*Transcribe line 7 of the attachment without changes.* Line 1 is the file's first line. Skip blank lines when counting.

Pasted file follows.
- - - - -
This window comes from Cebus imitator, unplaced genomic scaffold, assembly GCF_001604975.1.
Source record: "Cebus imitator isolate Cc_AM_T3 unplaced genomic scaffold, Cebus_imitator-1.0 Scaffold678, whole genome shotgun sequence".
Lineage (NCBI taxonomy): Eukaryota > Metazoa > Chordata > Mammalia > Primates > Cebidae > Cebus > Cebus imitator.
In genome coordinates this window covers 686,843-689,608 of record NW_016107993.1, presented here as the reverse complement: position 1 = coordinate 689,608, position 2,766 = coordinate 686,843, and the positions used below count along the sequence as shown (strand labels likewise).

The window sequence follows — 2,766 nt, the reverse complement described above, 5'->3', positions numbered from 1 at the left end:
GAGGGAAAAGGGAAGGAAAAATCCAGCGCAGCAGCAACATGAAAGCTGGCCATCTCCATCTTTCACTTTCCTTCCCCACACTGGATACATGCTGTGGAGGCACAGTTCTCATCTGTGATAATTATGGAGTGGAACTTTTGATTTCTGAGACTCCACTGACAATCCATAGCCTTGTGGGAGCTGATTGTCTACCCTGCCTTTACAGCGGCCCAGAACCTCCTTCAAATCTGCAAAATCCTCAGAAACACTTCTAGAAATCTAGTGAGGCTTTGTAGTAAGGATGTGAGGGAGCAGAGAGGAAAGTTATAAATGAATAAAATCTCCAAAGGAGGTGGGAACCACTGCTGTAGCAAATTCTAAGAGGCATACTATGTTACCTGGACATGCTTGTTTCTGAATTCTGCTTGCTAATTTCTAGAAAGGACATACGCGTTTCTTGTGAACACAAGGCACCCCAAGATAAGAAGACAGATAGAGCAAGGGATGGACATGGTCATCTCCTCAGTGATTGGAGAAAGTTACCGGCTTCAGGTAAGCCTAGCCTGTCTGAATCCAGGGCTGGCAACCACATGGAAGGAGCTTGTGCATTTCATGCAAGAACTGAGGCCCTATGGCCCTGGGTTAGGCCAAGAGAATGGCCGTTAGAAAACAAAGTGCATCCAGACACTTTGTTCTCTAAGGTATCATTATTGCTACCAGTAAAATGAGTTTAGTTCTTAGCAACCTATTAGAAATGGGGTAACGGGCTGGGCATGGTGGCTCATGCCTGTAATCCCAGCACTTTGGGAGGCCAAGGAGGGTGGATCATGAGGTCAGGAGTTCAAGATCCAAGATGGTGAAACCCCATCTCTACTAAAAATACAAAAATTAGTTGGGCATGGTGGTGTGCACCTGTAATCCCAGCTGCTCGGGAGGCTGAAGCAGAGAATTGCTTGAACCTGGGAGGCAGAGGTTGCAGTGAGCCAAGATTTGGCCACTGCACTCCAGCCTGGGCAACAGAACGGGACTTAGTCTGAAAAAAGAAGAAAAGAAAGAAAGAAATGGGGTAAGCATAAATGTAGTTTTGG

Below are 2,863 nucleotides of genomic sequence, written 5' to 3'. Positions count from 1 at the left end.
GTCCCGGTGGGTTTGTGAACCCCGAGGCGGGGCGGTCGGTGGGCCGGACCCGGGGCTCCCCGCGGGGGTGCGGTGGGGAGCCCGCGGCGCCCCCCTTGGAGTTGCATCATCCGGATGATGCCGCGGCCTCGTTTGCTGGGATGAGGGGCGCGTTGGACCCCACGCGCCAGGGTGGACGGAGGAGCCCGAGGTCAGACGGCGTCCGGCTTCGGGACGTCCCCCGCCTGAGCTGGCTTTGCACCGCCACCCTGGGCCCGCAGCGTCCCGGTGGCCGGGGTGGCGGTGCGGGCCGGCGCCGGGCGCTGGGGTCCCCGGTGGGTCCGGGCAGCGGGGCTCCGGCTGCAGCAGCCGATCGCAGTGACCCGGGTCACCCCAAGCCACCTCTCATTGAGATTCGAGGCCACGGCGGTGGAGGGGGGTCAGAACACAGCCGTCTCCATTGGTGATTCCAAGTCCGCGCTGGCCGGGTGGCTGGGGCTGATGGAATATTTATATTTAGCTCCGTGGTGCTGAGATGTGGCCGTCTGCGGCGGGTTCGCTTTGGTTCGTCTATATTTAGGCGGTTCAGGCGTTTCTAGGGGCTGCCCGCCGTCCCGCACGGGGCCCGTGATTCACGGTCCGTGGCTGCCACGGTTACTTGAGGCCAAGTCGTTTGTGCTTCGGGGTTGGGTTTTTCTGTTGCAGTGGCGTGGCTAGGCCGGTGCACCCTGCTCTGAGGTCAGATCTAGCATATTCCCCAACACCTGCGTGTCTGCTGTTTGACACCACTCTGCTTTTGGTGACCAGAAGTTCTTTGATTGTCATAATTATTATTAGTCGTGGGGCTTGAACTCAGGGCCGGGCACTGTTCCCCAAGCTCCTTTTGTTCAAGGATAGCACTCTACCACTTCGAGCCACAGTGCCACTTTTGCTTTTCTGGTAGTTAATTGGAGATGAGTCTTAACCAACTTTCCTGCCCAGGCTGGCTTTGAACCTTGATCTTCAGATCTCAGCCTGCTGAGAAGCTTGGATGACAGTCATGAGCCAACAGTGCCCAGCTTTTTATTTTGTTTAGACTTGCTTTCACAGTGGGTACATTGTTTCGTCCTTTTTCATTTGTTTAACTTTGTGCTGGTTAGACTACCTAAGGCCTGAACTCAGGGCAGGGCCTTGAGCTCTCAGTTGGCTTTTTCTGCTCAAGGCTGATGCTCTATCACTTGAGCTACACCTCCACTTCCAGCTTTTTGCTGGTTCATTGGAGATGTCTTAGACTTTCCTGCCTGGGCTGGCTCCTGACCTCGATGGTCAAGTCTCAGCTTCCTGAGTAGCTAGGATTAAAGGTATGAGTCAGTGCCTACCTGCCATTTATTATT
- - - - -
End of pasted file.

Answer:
Below are 2,863 nucleotides of genomic sequence, written 5' to 3'. Positions count from 1 at the left end.